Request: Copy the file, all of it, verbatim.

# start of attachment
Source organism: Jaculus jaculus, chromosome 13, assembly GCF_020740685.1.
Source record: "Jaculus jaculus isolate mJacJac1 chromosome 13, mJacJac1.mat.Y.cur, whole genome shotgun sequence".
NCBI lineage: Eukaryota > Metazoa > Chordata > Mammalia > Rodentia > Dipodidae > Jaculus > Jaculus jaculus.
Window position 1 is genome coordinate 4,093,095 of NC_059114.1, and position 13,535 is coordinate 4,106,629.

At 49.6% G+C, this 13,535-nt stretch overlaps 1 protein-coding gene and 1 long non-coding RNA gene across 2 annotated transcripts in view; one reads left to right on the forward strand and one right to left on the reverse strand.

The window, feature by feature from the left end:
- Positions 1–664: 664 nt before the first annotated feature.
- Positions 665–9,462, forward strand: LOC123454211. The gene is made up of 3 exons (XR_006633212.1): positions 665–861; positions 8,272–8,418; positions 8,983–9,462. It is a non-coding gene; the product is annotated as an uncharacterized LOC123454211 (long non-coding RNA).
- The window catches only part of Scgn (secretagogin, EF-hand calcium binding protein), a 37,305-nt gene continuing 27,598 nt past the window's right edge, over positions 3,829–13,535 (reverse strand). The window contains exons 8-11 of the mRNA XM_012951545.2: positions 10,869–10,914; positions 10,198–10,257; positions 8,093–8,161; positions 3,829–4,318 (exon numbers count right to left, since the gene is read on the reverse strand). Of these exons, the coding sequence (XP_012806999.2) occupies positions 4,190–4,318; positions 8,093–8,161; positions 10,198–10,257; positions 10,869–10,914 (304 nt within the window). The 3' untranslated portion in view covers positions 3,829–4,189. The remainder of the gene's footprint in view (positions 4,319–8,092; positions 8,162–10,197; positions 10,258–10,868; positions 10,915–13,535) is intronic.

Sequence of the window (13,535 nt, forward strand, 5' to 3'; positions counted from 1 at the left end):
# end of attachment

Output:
Source organism: Jaculus jaculus, chromosome 13, assembly GCF_020740685.1.
Source record: "Jaculus jaculus isolate mJacJac1 chromosome 13, mJacJac1.mat.Y.cur, whole genome shotgun sequence".
NCBI lineage: Eukaryota > Metazoa > Chordata > Mammalia > Rodentia > Dipodidae > Jaculus > Jaculus jaculus.
Window position 1 is genome coordinate 4,093,095 of NC_059114.1, and position 13,535 is coordinate 4,106,629.

At 49.6% G+C, this 13,535-nt stretch overlaps 1 protein-coding gene and 1 long non-coding RNA gene across 2 annotated transcripts in view; one reads left to right on the forward strand and one right to left on the reverse strand.

The window, feature by feature from the left end:
- Positions 1–664: 664 nt before the first annotated feature.
- Positions 665–9,462, forward strand: LOC123454211. The gene is made up of 3 exons (XR_006633212.1): positions 665–861; positions 8,272–8,418; positions 8,983–9,462. It is a non-coding gene; the product is annotated as an uncharacterized LOC123454211 (long non-coding RNA).
- The window catches only part of Scgn (secretagogin, EF-hand calcium binding protein), a 37,305-nt gene continuing 27,598 nt past the window's right edge, over positions 3,829–13,535 (reverse strand). The window contains exons 8-11 of the mRNA XM_012951545.2: positions 10,869–10,914; positions 10,198–10,257; positions 8,093–8,161; positions 3,829–4,318 (exon numbers count right to left, since the gene is read on the reverse strand). Of these exons, the coding sequence (XP_012806999.2) occupies positions 4,190–4,318; positions 8,093–8,161; positions 10,198–10,257; positions 10,869–10,914 (304 nt within the window). The 3' untranslated portion in view covers positions 3,829–4,189. The remainder of the gene's footprint in view (positions 4,319–8,092; positions 8,162–10,197; positions 10,258–10,868; positions 10,915–13,535) is intronic.

Sequence of the window (13,535 nt, forward strand, 5' to 3'; positions counted from 1 at the left end):